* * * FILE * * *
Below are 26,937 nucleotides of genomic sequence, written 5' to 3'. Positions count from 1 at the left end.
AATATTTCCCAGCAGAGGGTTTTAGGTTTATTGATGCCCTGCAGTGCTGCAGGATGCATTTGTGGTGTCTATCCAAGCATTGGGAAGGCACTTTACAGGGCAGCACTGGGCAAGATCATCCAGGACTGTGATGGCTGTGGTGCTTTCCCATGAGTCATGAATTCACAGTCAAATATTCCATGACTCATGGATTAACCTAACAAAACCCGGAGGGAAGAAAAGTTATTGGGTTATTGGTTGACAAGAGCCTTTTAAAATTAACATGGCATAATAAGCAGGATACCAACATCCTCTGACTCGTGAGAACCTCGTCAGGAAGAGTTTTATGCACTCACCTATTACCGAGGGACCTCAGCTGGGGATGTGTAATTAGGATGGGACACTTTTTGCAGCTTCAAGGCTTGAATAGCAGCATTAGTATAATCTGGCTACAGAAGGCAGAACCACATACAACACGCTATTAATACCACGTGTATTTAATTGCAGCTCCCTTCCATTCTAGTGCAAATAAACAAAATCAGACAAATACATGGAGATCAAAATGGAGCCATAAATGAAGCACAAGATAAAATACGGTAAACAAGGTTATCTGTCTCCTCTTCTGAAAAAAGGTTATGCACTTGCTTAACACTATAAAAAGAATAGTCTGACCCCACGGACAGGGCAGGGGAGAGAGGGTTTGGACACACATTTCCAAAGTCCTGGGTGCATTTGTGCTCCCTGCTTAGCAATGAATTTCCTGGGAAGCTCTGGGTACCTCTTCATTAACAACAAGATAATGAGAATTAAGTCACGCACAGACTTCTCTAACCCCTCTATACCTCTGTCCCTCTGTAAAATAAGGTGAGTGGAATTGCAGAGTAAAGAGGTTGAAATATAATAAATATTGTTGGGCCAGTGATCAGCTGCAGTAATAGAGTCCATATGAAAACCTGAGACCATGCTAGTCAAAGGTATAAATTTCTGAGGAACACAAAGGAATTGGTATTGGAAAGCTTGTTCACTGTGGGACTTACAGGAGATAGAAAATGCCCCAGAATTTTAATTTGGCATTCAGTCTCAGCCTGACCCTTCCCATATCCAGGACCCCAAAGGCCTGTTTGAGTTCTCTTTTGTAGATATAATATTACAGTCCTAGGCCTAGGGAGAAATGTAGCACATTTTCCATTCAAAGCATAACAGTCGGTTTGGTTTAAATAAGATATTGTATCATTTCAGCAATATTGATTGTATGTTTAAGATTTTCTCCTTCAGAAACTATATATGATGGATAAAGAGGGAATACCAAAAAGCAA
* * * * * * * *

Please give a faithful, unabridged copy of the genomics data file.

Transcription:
Below are 26,937 nucleotides of genomic sequence, written 5' to 3'. Positions count from 1 at the left end.
AATATTTCCCAGCAGAGGGTTTTAGGTTTATTGATGCCCTGCAGTGCTGCAGGATGCATTTGTGGTGTCTATCCAAGCATTGGGAAGGCACTTTACAGGGCAGCACTGGGCAAGATCATCCAGGACTGTGATGGCTGTGGTGCTTTCCCATGAGTCATGAATTCACAGTCAAATATTCCATGACTCATGGATTAACCTAACAAAACCCGGAGGGAAGAAAAGTTATTGGGTTATTGGTTGACAAGAGCCTTTTAAAATTAACATGGCATAATAAGCAGGATACCAACATCCTCTGACTCGTGAGAACCTCGTCAGGAAGAGTTTTATGCACTCACCTATTACCGAGGGACCTCAGCTGGGGATGTGTAATTAGGATGGGACACTTTTTGCAGCTTCAAGGCTTGAATAGCAGCATTAGTATAATCTGGCTACAGAAGGCAGAACCACATACAACACGCTATTAATACCACGTGTATTTAATTGCAGCTCCCTTCCATTCTAGTGCAAATAAACAAAATCAGACAAATACATGGAGATCAAAATGGAGCCATAAATGAAGCACAAGATAAAATACGGTAAACAAGGTTATCTGTCTCCTCTTCTGAAAAAAGGTTATGCACTTGCTTAACACTATAAAAAGAATAGTCTGACCCCACGGACAGGGCAGGGGAGAGAGGGTTTGGACACACATTTCCAAAGTCCTGGGTGCATTTGTGCTCCCTGCTTAGCAATGAATTTCCTGGGAAGCTCTGGGTACCTCTTCATTAACAACAAGATAATGAGAATTAAGTCACGCACAGACTTCTCTAACCCCTCTATACCTCTGTCCCTCTGTAAAATAAGGTGAGTGGAATTGCAGAGTAAAGAGGTTGAAATATAATAAATATTGTTGGGCCAGTGATCAGCTGCAGTAATAGAGTCCATATGAAAACCTGAGACCATGCTAGTCAAAGGTATAAATTTCTGAGGAACACAAAGGAATTGGTATTGGAAAGCTTGTTCACTGTGGGACTTACAGGAGATAGAAAATGCCCCAGAATTTTAATTTGGCATTCAGTCTCAGCCTGACCCTTCCCATATCCAGGACCCCAAAGGCCTGTTTGAGTTCTCTTTTGTAGATATAATATTACAGTCCTAGGCCTAGGGAGAAATGTAGCACATTTTCCATTCAAAGCATAACAGTCGGTTTGGTTTAAATAAGATATTGTATCATTTCAGCAATATTGATTGTATGTTTAAGATTTTCTCCTTCAGAAACTATATATGATGGATAAAGAGGGAATACCAAAAAGCAA